Adidas To Test Products On The International Space Station

An out-of-this-world collaboration

We might say that we’re willing to go “to the moon and back” for a special pair of sneakers, but thanks to Adidas you may not even have to travel that far. The brand has just announced a multi-year partnership with the International Space Station (ISS) to explore the boundaries of product innovation, human performance and sustainability – or in other words, to test its sneakers in outer space.

Sneaker designs could benefit from the new research

Adidas will work closely with the US National Laboratory onboard the ISS, managed by the Center for the Advancement of Science in Space (CASIS), to improve design and engineering. The initial phase will see Adidas testing its Boost technology without the distraction of gravity.

Hardware that Adidas will send to the ISS

This partnership could influence the performance and comfort of existing models and inspire new products. Adidas has worked with the ISS before, and in October sent soccer balls into space to explore their flight characteristics beyond an Earth-based wind tunnel.

Boost technology will be tested in space

In future phases, Adidas also plans to research elements such as human performance and sustainability while leveraging the space station. Insights from the strenuous physical training regimen developed for astronauts to endure the harshest of conditions could also allow Adidas to apply potential learnings to athletes.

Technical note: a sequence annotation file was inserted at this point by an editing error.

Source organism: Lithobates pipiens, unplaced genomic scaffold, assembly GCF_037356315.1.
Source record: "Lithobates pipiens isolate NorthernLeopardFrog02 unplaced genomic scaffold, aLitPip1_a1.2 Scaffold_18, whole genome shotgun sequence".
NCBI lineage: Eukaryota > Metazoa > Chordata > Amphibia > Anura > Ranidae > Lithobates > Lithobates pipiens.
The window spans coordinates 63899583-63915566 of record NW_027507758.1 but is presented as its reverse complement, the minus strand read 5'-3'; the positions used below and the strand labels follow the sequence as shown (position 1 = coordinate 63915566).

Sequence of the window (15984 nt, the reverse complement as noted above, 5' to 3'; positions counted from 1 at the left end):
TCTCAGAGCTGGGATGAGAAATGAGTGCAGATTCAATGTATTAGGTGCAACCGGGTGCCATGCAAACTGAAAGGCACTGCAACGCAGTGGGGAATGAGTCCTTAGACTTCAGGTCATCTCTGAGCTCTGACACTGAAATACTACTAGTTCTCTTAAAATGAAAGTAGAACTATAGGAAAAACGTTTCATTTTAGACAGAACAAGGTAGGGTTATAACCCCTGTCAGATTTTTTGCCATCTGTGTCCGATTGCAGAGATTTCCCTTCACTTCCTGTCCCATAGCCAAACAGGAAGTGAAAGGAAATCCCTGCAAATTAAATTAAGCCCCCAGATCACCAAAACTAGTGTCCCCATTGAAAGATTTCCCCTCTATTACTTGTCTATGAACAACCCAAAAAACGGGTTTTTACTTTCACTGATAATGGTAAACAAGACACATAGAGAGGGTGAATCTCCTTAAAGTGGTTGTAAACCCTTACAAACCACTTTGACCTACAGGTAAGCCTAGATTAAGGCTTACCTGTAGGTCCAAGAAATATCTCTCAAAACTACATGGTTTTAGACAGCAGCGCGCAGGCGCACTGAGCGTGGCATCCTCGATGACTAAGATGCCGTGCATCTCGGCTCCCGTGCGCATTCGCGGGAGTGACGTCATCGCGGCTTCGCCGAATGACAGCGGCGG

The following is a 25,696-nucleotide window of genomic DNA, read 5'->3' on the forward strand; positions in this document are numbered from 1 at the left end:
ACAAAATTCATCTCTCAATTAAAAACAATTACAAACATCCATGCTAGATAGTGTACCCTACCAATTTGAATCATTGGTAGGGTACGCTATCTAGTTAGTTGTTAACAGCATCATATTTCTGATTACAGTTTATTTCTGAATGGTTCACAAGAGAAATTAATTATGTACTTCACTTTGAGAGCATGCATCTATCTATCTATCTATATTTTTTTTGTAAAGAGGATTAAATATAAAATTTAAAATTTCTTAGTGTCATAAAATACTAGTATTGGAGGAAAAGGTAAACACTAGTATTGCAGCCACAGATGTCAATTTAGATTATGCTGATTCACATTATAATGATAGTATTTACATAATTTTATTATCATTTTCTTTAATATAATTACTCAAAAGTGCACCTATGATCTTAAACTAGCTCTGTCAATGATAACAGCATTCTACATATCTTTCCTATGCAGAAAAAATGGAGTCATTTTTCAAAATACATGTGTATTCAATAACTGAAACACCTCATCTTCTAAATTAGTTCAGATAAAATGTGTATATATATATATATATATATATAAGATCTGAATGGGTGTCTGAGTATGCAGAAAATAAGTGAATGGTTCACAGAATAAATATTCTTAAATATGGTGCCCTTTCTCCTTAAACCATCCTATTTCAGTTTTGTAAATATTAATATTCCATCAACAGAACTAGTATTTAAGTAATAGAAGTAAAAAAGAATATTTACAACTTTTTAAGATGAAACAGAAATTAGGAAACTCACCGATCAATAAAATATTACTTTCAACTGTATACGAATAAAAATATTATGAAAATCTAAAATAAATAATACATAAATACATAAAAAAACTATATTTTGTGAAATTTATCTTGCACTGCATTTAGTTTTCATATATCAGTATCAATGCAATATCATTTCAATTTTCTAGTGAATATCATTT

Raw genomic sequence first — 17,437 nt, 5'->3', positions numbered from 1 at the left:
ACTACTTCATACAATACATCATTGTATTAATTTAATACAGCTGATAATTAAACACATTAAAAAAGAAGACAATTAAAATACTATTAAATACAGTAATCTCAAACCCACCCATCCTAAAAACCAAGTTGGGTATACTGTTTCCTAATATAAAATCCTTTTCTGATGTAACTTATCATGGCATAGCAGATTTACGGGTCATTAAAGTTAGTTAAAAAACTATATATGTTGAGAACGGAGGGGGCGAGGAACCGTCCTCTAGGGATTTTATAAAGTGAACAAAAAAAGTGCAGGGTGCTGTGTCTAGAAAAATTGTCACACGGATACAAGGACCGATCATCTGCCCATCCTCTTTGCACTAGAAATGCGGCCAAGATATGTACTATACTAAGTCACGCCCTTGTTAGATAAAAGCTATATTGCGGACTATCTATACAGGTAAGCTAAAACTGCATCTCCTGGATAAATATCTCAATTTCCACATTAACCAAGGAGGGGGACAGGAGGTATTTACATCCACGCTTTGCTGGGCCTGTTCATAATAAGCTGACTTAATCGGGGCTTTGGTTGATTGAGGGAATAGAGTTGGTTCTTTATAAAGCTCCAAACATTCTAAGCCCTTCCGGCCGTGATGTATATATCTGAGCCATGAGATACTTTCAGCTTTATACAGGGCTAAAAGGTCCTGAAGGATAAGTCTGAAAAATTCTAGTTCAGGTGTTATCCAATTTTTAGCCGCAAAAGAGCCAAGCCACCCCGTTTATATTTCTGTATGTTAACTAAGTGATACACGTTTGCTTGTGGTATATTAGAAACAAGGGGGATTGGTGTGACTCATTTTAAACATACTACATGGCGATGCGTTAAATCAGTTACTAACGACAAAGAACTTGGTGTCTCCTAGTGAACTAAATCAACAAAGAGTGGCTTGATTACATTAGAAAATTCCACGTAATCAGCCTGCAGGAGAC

Adidas soccer ball spinning in zero gravity

James Carnes, vice-president of brand strategy for Adidas, said: “Working with the ISS will help Adidas set new standards in performance innovation. This partnership not only allows us to co-create improvements to sport performance but to explore processes and design that could be applicable to our dedicated efforts in sustainability as well.”

International Space Station

Adidas will send its signature Boost pellets and footwear to the ISS National Lab via a future SpaceX cargo mission, with testing to begin as early as 2020. Astronauts will conduct experiments away from the Earth’s gravity to test the possibilities of producing Boost midsoles with regions of different particle sizes – something that could optimise performance and comfort.

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